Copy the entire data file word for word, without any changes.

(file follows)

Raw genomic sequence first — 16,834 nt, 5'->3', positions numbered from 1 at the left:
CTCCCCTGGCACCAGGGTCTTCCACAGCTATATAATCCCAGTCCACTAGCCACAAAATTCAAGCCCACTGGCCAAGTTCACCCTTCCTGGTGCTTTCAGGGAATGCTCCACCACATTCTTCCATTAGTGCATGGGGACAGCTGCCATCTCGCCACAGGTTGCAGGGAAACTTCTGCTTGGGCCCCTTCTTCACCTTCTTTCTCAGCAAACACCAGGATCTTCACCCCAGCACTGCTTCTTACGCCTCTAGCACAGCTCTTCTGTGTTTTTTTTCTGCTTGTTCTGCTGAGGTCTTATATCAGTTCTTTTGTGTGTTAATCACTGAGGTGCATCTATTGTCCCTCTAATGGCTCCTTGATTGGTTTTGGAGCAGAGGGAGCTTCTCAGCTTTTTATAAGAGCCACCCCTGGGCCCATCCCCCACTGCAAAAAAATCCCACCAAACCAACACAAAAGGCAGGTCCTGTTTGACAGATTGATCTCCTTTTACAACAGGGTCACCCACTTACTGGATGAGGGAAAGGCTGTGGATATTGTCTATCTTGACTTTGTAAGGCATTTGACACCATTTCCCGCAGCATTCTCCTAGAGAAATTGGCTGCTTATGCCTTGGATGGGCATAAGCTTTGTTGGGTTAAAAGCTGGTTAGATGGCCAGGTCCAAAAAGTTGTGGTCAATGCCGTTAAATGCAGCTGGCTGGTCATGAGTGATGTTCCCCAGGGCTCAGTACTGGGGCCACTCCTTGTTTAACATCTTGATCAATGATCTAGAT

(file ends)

Raw genomic sequence first — 16,834 nt, 5'->3', positions numbered from 1 at the left:
CTCCCCTGGCACCAGGGTCTTCCACAGCTATATAATCCCAGTCCACTAGCCACAAAATTCAAGCCCACTGGCCAAGTTCACCCTTCCTGGTGCTTTCAGGGAATGCTCCACCACATTCTTCCATTAGTGCATGGGGACAGCTGCCATCTCGCCACAGGTTGCAGGGAAACTTCTGCTTGGGCCCCTTCTTCACCTTCTTTCTCAGCAAACACCAGGATCTTCACCCCAGCACTGCTTCTTACGCCTCTAGCACAGCTCTTCTGTGTTTTTTTTCTGCTTGTTCTGCTGAGGTCTTATATCAGTTCTTTTGTGTGTTAATCACTGAGGTGCATCTATTGTCCCTCTAATGGCTCCTTGATTGGTTTTGGAGCAGAGGGAGCTTCTCAGCTTTTTATAAGAGCCACCCCTGGGCCCATCCCCCACTGCAAAAAAATCCCACCAAACCAACACAAAAGGCAGGTCCTGTTTGACAGATTGATCTCCTTTTACAACAGGGTCACCCACTTACTGGATGAGGGAAAGGCTGTGGATATTGTCTATCTTGACTTTGTAAGGCATTTGACACCATTTCCCGCAGCATTCTCCTAGAGAAATTGGCTGCTTATGCCTTGGATGGGCATAAGCTTTGTTGGGTTAAAAGCTGGTTAGATGGCCAGGTCCAAAAAGTTGTGGTCAATGCCGTTAAATGCAGCTGGCTGGTCATGAGTGATGTTCCCCAGGGCTCAGTACTGGGGCCACTCCTTGTTTAACATCTTGATCAATGATCTAGAT